F6 of the Regulations). I believe the Department is authorized to require the
information as part of its administrative function in finding the necessary facts and
completing the necessary details in order to implement the ethical standards under
the state purchasing laws.

With regard to the disclosure requirements in connection with application for
public employment, the Code of Ethics (Subchapter 3 of Chapter 8 of Title 21)
states as follows:

              (a) No public official or state employee shall use his
              position to secure special privileges or exemption for
              himself, his spouse, child, parents, or other persons
              standing in the first degree of relationship, or for those
              with whom he has a substantial financial relationship,
              that is not available to others, except as may be
              otherwise provided by law.

              (b) No public official or state employee shall accept
              employment or engage in any public or professional
              activity while serving as a public official which he
The Honorable Allen Gordon, Co-Chairman
The Honorable John Paul Capps, Co-Chairman
Subcommittee on Admin. Rules & Regulations
Opinion No. 98-179
Page 4



              might reasonably expect would require or induce him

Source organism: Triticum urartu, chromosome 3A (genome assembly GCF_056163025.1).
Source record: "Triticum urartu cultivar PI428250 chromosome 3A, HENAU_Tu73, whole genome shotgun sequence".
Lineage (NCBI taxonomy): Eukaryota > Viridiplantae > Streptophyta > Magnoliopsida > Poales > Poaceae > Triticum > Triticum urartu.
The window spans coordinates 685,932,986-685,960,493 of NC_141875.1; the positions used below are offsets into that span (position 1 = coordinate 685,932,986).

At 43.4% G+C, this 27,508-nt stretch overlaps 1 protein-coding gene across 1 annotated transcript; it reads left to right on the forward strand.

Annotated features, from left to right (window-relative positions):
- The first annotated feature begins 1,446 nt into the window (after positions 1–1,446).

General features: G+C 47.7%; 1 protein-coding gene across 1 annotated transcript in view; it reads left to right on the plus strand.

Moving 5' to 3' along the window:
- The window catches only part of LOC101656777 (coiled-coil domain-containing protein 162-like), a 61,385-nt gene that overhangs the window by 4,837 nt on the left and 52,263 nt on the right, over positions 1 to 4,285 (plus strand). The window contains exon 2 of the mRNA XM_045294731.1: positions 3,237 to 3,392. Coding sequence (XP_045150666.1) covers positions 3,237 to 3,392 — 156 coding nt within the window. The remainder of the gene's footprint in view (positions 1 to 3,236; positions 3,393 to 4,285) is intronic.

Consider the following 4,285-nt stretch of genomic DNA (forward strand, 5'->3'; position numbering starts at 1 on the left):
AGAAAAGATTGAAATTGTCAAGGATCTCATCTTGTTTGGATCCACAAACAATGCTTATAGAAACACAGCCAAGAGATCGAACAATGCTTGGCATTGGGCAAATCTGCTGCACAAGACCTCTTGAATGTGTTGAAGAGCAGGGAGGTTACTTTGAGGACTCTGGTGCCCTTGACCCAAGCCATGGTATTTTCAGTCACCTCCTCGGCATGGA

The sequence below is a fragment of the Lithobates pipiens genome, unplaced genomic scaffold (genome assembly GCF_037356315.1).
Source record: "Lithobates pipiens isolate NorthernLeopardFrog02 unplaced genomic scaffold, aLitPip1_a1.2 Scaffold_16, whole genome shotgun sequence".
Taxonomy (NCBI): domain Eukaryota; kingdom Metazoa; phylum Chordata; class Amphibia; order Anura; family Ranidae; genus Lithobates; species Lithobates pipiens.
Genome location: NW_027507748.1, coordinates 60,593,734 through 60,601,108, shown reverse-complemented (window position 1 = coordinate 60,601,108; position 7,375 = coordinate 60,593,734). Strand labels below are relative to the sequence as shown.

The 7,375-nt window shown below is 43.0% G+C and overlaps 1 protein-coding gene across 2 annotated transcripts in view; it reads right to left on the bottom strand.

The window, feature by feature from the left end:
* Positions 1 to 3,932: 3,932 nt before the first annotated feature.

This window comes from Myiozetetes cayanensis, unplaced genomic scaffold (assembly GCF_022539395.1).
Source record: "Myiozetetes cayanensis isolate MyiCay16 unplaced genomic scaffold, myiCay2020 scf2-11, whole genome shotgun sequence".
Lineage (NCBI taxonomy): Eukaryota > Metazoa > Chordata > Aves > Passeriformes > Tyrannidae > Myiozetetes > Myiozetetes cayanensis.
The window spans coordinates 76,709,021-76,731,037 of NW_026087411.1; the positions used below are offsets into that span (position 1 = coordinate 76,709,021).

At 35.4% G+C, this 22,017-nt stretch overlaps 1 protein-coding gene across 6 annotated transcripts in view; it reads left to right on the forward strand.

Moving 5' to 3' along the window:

to disclose any information acquired by him by reason
              of his official position which is declared by law or
              regulation to be confidential.

              (c) No public official or state employee shall disclose
              any such information gained by reason of his position,
              nor shall he otherwise use such information for his
              personal gain or benefit.

A.C.A. § 21-8-304 (Repl. 1996).

The legislature has thus established a clear policy or standard relating to nepotism,
ethics, or conflicts of interest which are applicable to state agencies and state
employees generally. See A.C.A. § 6-43-114 (Supp. 1997). The relevant
disclosure forms promulgated by the Department include reference to § 21-8-304.
See Regulations, Forms F-3 (“Employee Disclosure and Certification Form”) and
F-4 (“Employment of Family Members”). It may reasonably be concluded, in my
opinion, that the Department has not exceeded the scope of its delegated authority
in requiring this disclosure. (See n.1, supra, regarding the specific information to
be disclosed). The Director of the Department is authorized under A.C.A. § 25-8-
102(a) (Repl. 1996), with the approval of the Governor, to adopt rules and
regulations “which he deems desirable for the effective administration of the
Department of Finance and Administration and any of its divisions.” The Office
of Personnel Management is a division of the Department. A.C.A. § 25-8-103
(Repl. 1996). The Personnel Director is employed by the Director of the
Department and the Office of Personnel Management is under the “overall
direction, control, and supervision” of the Director. Id. It thus seems clear that
the Department has the authority to adopt regulations for the administration of
public personnel. Support for the Department’s authority to require this disclosure